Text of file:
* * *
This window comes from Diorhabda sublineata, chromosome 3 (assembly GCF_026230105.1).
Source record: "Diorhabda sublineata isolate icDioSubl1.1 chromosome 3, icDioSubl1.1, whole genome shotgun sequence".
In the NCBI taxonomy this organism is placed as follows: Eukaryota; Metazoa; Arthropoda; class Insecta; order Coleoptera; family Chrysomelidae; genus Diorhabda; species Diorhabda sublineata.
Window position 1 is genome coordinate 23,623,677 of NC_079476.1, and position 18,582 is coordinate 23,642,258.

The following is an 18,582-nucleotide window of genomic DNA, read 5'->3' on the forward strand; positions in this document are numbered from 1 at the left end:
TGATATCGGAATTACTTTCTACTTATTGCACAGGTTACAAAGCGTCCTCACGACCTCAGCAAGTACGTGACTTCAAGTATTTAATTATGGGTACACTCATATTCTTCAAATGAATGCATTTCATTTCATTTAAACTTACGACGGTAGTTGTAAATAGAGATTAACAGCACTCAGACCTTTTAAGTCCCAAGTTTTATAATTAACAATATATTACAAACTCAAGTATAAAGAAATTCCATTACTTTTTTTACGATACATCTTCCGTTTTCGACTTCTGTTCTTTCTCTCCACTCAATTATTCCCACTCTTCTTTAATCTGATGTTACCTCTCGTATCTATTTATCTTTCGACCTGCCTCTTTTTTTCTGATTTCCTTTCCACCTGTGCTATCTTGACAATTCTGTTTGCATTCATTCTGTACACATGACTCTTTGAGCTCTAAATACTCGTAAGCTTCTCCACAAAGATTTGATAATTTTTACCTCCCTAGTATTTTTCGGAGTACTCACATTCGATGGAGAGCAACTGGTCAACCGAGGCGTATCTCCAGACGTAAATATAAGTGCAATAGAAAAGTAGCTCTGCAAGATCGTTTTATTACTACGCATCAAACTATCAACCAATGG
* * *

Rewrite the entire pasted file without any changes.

This window comes from Diorhabda sublineata, chromosome 3 (assembly GCF_026230105.1).
Source record: "Diorhabda sublineata isolate icDioSubl1.1 chromosome 3, icDioSubl1.1, whole genome shotgun sequence".
In the NCBI taxonomy this organism is placed as follows: Eukaryota; Metazoa; Arthropoda; class Insecta; order Coleoptera; family Chrysomelidae; genus Diorhabda; species Diorhabda sublineata.
Window position 1 is genome coordinate 23,623,677 of NC_079476.1, and position 18,582 is coordinate 23,642,258.

The following is an 18,582-nucleotide window of genomic DNA, read 5'->3' on the forward strand; positions in this document are numbered from 1 at the left end:
TGATATCGGAATTACTTTCTACTTATTGCACAGGTTACAAAGCGTCCTCACGACCTCAGCAAGTACGTGACTTCAAGTATTTAATTATGGGTACACTCATATTCTTCAAATGAATGCATTTCATTTCATTTAAACTTACGACGGTAGTTGTAAATAGAGATTAACAGCACTCAGACCTTTTAAGTCCCAAGTTTTATAATTAACAATATATTACAAACTCAAGTATAAAGAAATTCCATTACTTTTTTTACGATACATCTTCCGTTTTCGACTTCTGTTCTTTCTCTCCACTCAATTATTCCCACTCTTCTTTAATCTGATGTTACCTCTCGTATCTATTTATCTTTCGACCTGCCTCTTTTTTTCTGATTTCCTTTCCACCTGTGCTATCTTGACAATTCTGTTTGCATTCATTCTGTACACATGACTCTTTGAGCTCTAAATACTCGTAAGCTTCTCCACAAAGATTTGATAATTTTTACCTCCCTAGTATTTTTCGGAGTACTCACATTCGATGGAGAGCAACTGGTCAACCGAGGCGTATCTCCAGACGTAAATATAAGTGCAATAGAAAAGTAGCTCTGCAAGATCGTTTTATTACTACGCATCAAACTATCAACCAATGG